19 MARCH 2005
SQLRecon was designed to be simple to configure and
operate. Simply execute the SQLRecon.exe file downloaded
from the website. After the application loads, the basic
operation is as follows:
Choose a scan type
Based on your scan type enter the scan criteria (IP
address range or list file) Click the “Scan” button to
begin the scan
SQLRecon has three scan types:
- Active (IP Range)
A range of IP addresses is actively scanned one by one
until all hosts have been assessed for SQL Server
instances. (The term “active” implies that packets are
directed precisely at those hosts and the scan will be
observed if any network or host-based IDS systems are
- Active (IP List)
An imported list on IP addresses is actively scanned
for SQL Server instances. This is useful in situations
where you need to be more selective about which machines
are being checked. This scan is also useful for a deeper
scan of machines that may have been identified in a
This scan sends no packets directly to the hosts being
discovered. Instead, this mode uses techniques to discovery
SQL Server instances that involve contacting third party
services that are already aggregating this information.
As the scan progresses, you will see the results appear
in the right pane. The results will appear in treeview form
in collapsed mode. You can expand each node for more information
by clicking the plus (+) symbol by each entry. By clicking the
"Expand All" button, you can also expand the entire tree.
Once expanded, the button will change to "Collapse All" and have
the opposite effect.
Once your scan is complete, you have the option of saving
the complete results or simply a list of IP addresses. In
order to access this feature, simply click on the File menu at
the top of the screen.
File -> Save -> Full Report
This option will export all of the data from the scan in
either an XML or comma-delimited text file that you designate.
File -> Save -> IP List
This option will export the discovered computers as a simple
list of IP addresses. This is commonly done when you have
performed a Stealth Scan and wish to do a more detailed, active
scan of the machines discovered.
The options tab will allow you to modify the operation of
SQLRecon for your environment and help diagnose possible issues
you may be having with discovery.
Active scanning probes
- UDP: Finds SQL Server 2000 instances by probing
UDP 1434 (no auth required). This is the classic "SQLPing"
- REG: Checks remote registry for SQL Server default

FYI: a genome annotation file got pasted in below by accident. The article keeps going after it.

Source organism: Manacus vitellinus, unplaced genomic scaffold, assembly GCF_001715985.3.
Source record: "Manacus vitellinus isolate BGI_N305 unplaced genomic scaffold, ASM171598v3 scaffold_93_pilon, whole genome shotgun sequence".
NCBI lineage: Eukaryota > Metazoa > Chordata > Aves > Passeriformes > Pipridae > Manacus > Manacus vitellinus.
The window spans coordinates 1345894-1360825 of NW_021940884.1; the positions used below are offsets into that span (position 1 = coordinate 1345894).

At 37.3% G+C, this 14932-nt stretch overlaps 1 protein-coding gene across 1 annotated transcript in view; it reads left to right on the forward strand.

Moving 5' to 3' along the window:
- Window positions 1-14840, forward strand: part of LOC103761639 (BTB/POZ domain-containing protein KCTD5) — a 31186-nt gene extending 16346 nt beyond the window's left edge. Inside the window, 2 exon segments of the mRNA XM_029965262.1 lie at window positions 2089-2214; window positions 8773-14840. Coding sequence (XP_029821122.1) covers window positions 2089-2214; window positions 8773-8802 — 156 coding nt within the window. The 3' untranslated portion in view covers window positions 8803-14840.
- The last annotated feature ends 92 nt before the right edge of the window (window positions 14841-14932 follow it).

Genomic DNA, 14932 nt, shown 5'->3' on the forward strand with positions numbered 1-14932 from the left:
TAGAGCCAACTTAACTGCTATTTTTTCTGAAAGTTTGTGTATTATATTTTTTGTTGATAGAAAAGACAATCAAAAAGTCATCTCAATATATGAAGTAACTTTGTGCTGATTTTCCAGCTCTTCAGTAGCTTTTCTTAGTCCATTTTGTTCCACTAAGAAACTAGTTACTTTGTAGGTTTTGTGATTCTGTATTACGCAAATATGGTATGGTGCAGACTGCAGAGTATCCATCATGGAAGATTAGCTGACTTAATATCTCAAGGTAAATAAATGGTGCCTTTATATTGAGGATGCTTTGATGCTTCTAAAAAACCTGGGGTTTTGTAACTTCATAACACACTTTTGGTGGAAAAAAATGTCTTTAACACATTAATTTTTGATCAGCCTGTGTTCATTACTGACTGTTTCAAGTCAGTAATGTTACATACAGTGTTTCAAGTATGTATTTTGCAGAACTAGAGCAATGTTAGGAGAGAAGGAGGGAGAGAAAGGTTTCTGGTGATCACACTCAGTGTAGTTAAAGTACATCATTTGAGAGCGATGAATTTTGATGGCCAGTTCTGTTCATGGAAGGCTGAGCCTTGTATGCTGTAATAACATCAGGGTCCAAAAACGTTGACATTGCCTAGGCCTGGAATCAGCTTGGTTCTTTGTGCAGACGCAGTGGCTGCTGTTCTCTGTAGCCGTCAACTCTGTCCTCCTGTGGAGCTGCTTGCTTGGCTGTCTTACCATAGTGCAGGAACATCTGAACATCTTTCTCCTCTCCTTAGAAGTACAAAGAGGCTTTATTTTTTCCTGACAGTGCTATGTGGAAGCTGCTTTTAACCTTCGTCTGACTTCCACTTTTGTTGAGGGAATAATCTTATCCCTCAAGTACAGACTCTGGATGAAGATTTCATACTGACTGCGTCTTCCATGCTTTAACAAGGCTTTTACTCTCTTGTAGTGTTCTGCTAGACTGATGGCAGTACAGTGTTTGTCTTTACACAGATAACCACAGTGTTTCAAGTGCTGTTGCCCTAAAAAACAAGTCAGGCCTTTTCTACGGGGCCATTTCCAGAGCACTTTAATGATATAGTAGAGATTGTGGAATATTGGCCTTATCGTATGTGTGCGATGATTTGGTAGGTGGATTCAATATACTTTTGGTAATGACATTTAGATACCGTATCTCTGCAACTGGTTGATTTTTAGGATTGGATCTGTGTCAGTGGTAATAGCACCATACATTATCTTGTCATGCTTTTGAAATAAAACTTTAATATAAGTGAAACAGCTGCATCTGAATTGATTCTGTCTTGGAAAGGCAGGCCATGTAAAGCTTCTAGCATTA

instances (requires administrative privileges). This scan
only works for default instances at the current time.
- WMI: Initiates a WMI query against the target
machine (requires administrative privileges). While this scan
can produce results from multiple instances, it will only work
with administrative privileges in most environments.
- TCP: Port scan of TCP 1433/2433 (no auth required).
1433 is the default TCP port for SQL Server and MSDE. 2433
is the default port when the "Hide server" check box is
selected in the TCP/IP properties of the Server Network Utility.
- SCM: Queries the service control manager of the
remote machine (user privileges required). This scan is
especially useful in scenarios where you may not have
administrative privileges but still have domain user
- SA: Attempts to access the SQL Server instance
with a blank password (no auth required). This qualifies as
a scan type since they may be scenarios where all the other
probes fail but an blatant attempt to access the system
returns error messages signifying a server is present.
Stealth scanning probes
- BRO: Checks the browser service for SQL Server
registrations (no auth required). This scan will return
minimal results but can return a nice list that you can
export and then re-scan as an "active" type scan. This type
of probe is also useful in cases where people may have a
personal firewall enabled. Even if you can’t get more
information, you’ll know the instances exist and you can
audit them by more manual methods.
- AD: Queries Active Directory for registered
SQL Servers (requires domain user privileges). This type
of probe can return much more information than the BRO
scan but at this time, Active Directory registration of
SQL Server is still a voluntary process. That is, only
persons who have opted to register their SQL Servers with
Active Directory (using Enterprise Manager) will appear.
- Disable SSNetlib Version Check Packet: Use this
if you are not interested in the ssnetlib version or are wary
of setting off alarms that look for that type of packet.
- Disable ICMP Check: Slows the scan but is useful
if hosts may be blocking ICMP. If you select this option, the
SQLRecon scan will slow significantly but may be the only
way to get information from a host that is blocking ICMP.
- Enable Debug Log: Creates log file so you can
monitor the reasons certain checks might be failing. If you
wish to save your logs in a custom location, just use the
input box called "Debug file" to specify the location you want.
- ICMP Timeout: Allows you to adjust the amount of
time SQLRecon will wait for an ICMP reply before considering
the remote machine to be inaccessible. You may want to increase
this on dial-up or other slow links.
- UDP Source Port: Allows you to specify a custom
source port for the UDP probe to allow it to pass through
packet-filtering firewalls. For example, if the firewall only
allows UDP 53 inbound, you could use this setting to get your
request through the firewall and probe hosts behind it.
- Alternate Credentials: Provide alternate credentials
here is you would like to perform the scans that require
authentication using a different account.